Bankruptcy in Indiana readers know this by now: nothing gets my bankruptcy attorney “goat” more than scams. You see, as a debt consolidation lawyer, I work hard to help people overcome financial hurdles and make a fresh financial start. And what with all the layoffs and people not having health insurance, it can be hard to keep one’s head above water. Then, when crooks make things even worse, that doesn’t sit well will any of my colleagues in the Zuckerberg bankruptcy law offices, I can tell you.
One of the latest scams has to do with people’s utility bills. In fact, neighbors of one of our Columbus bankruptcy lawyers fell for this very scam. First the couple received a post card telling them the utility help program could pay up to $1000. After Mr. & Mrs. V. asked for more information, a “representative” visited them, explaining he was from an agency hired by the federal government, and that the Obama administration was helping people with their utility bills during this extra-hot summer. All they needed to do was fill out some forms with a copy of their utility bill, their social security numbers, and credit card or bank account out of which they usually paid their electric bill. Then the V’s were given a bank routing number to give to their utility company when making a payment. He asked them if their neighbors and friends knew about this government program, and encouraged them to spread the word.
As a longtime bankruptcy attorney in Indiana, I’ve seen a lot of scams, and they all lead to one destination: identity theft. And, all too often, identity theft helps cause personal bankruptcy in Indiana, and sometimes small business bankruptcy in Indiana. In the case of Mr. & Mrs. V., it took months to straighten things out. They needed to cancel all their credit cards and get new account numbers for every account they had. Fortunately, they got “wise” before their bank accounts could be looted.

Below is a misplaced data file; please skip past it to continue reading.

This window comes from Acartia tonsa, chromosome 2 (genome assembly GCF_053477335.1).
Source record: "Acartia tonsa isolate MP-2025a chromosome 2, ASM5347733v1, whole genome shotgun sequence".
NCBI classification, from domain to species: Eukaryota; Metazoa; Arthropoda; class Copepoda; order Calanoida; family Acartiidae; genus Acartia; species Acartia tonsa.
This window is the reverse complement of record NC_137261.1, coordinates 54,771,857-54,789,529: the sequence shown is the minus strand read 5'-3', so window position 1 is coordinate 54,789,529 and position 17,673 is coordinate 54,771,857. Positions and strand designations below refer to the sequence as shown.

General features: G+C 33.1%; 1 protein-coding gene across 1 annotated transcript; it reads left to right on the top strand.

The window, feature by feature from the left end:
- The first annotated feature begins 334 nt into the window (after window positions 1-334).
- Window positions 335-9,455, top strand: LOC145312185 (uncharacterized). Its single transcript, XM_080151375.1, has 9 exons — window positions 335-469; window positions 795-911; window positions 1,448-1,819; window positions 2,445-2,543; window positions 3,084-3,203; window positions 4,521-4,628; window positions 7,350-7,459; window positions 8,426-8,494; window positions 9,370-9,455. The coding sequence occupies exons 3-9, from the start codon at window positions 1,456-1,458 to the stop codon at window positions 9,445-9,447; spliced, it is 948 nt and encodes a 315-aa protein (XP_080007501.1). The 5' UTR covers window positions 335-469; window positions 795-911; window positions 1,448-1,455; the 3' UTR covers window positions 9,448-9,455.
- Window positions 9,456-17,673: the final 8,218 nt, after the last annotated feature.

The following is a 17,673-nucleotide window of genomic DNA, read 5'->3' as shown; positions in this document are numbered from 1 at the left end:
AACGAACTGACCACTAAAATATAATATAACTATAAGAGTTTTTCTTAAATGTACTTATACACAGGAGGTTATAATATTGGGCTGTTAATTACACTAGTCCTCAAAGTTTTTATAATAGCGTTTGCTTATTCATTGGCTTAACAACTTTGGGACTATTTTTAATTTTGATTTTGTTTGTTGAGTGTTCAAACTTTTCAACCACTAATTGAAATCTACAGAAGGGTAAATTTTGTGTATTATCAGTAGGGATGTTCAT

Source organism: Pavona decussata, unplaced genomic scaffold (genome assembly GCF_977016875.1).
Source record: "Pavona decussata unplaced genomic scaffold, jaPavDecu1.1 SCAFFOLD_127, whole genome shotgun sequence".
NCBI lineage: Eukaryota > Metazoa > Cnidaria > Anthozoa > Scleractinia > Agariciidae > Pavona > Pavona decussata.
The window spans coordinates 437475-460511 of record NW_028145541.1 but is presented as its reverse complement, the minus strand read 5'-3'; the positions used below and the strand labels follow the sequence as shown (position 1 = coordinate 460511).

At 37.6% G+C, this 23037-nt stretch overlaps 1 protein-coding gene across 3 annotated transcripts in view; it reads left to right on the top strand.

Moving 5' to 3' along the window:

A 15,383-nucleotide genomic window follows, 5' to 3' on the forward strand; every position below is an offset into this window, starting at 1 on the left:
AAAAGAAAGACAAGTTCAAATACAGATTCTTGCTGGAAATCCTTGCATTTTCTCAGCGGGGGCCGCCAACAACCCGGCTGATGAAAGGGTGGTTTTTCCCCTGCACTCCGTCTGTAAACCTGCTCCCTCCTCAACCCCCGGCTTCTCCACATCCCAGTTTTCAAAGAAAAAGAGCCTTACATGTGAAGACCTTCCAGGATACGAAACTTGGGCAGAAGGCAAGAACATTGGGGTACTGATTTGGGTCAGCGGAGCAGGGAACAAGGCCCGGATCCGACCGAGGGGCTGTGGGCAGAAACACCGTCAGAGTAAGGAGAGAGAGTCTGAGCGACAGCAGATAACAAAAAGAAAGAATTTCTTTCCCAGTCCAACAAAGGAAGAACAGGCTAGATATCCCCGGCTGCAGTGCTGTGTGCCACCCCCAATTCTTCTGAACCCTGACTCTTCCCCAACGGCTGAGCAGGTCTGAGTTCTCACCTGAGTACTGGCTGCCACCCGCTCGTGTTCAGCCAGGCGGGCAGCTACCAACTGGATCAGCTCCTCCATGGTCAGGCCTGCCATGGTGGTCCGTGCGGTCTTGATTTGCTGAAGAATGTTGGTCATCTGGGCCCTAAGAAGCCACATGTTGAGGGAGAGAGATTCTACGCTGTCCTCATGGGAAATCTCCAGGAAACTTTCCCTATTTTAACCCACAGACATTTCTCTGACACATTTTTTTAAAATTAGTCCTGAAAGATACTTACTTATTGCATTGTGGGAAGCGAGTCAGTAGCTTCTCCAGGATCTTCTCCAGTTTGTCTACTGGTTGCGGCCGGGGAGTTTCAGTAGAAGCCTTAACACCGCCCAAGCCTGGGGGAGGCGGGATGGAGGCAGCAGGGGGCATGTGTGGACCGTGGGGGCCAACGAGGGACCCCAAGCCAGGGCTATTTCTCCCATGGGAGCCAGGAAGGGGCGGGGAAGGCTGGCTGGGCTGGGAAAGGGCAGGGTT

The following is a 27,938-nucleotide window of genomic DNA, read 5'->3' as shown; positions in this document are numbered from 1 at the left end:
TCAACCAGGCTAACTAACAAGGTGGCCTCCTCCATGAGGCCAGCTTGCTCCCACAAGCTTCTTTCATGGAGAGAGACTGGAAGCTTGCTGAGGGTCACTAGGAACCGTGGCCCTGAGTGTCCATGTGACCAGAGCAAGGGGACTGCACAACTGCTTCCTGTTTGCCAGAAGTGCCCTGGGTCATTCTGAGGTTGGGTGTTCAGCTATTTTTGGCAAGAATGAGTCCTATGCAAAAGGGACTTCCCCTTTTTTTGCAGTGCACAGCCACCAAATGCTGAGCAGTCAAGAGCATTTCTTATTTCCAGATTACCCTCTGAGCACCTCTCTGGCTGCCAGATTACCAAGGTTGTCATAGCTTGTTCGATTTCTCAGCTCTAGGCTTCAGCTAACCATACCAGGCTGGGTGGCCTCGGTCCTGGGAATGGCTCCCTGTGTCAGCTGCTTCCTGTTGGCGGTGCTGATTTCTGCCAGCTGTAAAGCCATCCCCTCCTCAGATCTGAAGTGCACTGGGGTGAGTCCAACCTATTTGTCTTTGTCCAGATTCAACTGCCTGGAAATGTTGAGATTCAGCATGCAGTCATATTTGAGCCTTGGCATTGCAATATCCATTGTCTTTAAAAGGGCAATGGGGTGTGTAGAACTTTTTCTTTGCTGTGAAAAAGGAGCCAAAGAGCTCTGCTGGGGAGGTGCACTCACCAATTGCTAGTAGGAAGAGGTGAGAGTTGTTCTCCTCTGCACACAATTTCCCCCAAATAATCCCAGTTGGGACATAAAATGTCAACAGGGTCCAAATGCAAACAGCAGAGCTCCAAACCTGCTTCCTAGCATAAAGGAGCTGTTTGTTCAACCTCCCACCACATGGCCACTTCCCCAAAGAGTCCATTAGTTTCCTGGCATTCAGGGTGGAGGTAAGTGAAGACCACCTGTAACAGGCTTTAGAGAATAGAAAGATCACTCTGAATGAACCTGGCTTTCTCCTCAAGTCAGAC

Actually, there’s another form of scam revolving around bank accounts that Indianapolis lawyers for bankruptcy have been seeing. Emails, faxes, and letters appear to come from the FDIC, even using the FDIC's official seal. The email title often is "Check your bank deposit insurance coverage."
Remember, one of the best ways to protect your financial and emotional health, along with that of your children, is to avoid becoming a victim of a scam. I'm in the business of curing credit problems, while scammers do nothing but create problems for innocent people. Often, innocent victims are already having financial difficulties and are more vulnerable than ever. I’ve been spreading the word among all the good bankruptcy attorneys in Indiana, including my colleagues the Columbus bankruptcy lawyers and those in Anderson, Bloomington, Richmond, and Indianapolis who work in the Zuckerberg bankruptcy law offices. I've been warning all the attorneys who attend professional courses that I teach.
You need to spread the word, too. Watch out for scams and tell your friends. If you suspect a scam, call the offices of the Indiana Attorney General at 1 800 232 6330 or go to the website at http://in.gov/2434.htm.
Categorised in: Bankruptcy Indiana
This post was written by Mark Zuckerberg